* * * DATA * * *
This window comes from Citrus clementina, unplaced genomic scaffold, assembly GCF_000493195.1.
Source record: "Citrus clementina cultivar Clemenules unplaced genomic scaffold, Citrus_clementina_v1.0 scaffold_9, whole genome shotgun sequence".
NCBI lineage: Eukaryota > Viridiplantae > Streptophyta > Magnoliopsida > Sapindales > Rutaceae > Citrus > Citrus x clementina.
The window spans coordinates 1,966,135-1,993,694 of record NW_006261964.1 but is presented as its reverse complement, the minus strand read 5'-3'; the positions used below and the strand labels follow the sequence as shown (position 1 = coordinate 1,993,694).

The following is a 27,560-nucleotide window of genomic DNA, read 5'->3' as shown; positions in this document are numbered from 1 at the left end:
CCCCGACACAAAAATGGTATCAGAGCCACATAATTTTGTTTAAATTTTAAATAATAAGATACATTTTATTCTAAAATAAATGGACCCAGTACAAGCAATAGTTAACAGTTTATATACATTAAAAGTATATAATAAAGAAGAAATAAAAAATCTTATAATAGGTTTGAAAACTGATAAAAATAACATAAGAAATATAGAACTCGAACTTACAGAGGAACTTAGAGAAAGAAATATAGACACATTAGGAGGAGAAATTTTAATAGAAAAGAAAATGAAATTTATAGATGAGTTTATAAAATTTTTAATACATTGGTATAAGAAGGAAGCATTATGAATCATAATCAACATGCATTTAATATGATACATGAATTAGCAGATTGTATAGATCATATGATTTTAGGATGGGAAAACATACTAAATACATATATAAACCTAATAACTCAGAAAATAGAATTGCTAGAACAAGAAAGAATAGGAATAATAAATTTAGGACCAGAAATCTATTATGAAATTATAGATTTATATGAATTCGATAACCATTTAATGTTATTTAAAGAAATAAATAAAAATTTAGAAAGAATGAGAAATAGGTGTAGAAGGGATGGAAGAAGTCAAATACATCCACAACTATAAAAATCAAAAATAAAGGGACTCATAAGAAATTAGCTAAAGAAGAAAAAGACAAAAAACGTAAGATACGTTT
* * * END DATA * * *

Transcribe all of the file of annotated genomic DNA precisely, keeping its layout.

This window comes from Citrus clementina, unplaced genomic scaffold, assembly GCF_000493195.1.
Source record: "Citrus clementina cultivar Clemenules unplaced genomic scaffold, Citrus_clementina_v1.0 scaffold_9, whole genome shotgun sequence".
NCBI lineage: Eukaryota > Viridiplantae > Streptophyta > Magnoliopsida > Sapindales > Rutaceae > Citrus > Citrus x clementina.
The window spans coordinates 1,966,135-1,993,694 of record NW_006261964.1 but is presented as its reverse complement, the minus strand read 5'-3'; the positions used below and the strand labels follow the sequence as shown (position 1 = coordinate 1,993,694).

The following is a 27,560-nucleotide window of genomic DNA, read 5'->3' as shown; positions in this document are numbered from 1 at the left end:
CCCCGACACAAAAATGGTATCAGAGCCACATAATTTTGTTTAAATTTTAAATAATAAGATACATTTTATTCTAAAATAAATGGACCCAGTACAAGCAATAGTTAACAGTTTATATACATTAAAAGTATATAATAAAGAAGAAATAAAAAATCTTATAATAGGTTTGAAAACTGATAAAAATAACATAAGAAATATAGAACTCGAACTTACAGAGGAACTTAGAGAAAGAAATATAGACACATTAGGAGGAGAAATTTTAATAGAAAAGAAAATGAAATTTATAGATGAGTTTATAAAATTTTTAATACATTGGTATAAGAAGGAAGCATTATGAATCATAATCAACATGCATTTAATATGATACATGAATTAGCAGATTGTATAGATCATATGATTTTAGGATGGGAAAACATACTAAATACATATATAAACCTAATAACTCAGAAAATAGAATTGCTAGAACAAGAAAGAATAGGAATAATAAATTTAGGACCAGAAATCTATTATGAAATTATAGATTTATATGAATTCGATAACCATTTAATGTTATTTAAAGAAATAAATAAAAATTTAGAAAGAATGAGAAATAGGTGTAGAAGGGATGGAAGAAGTCAAATACATCCACAACTATAAAAATCAAAAATAAAGGGACTCATAAGAAATTAGCTAAAGAAGAAAAAGACAAAAAACGTAAGATACGTTT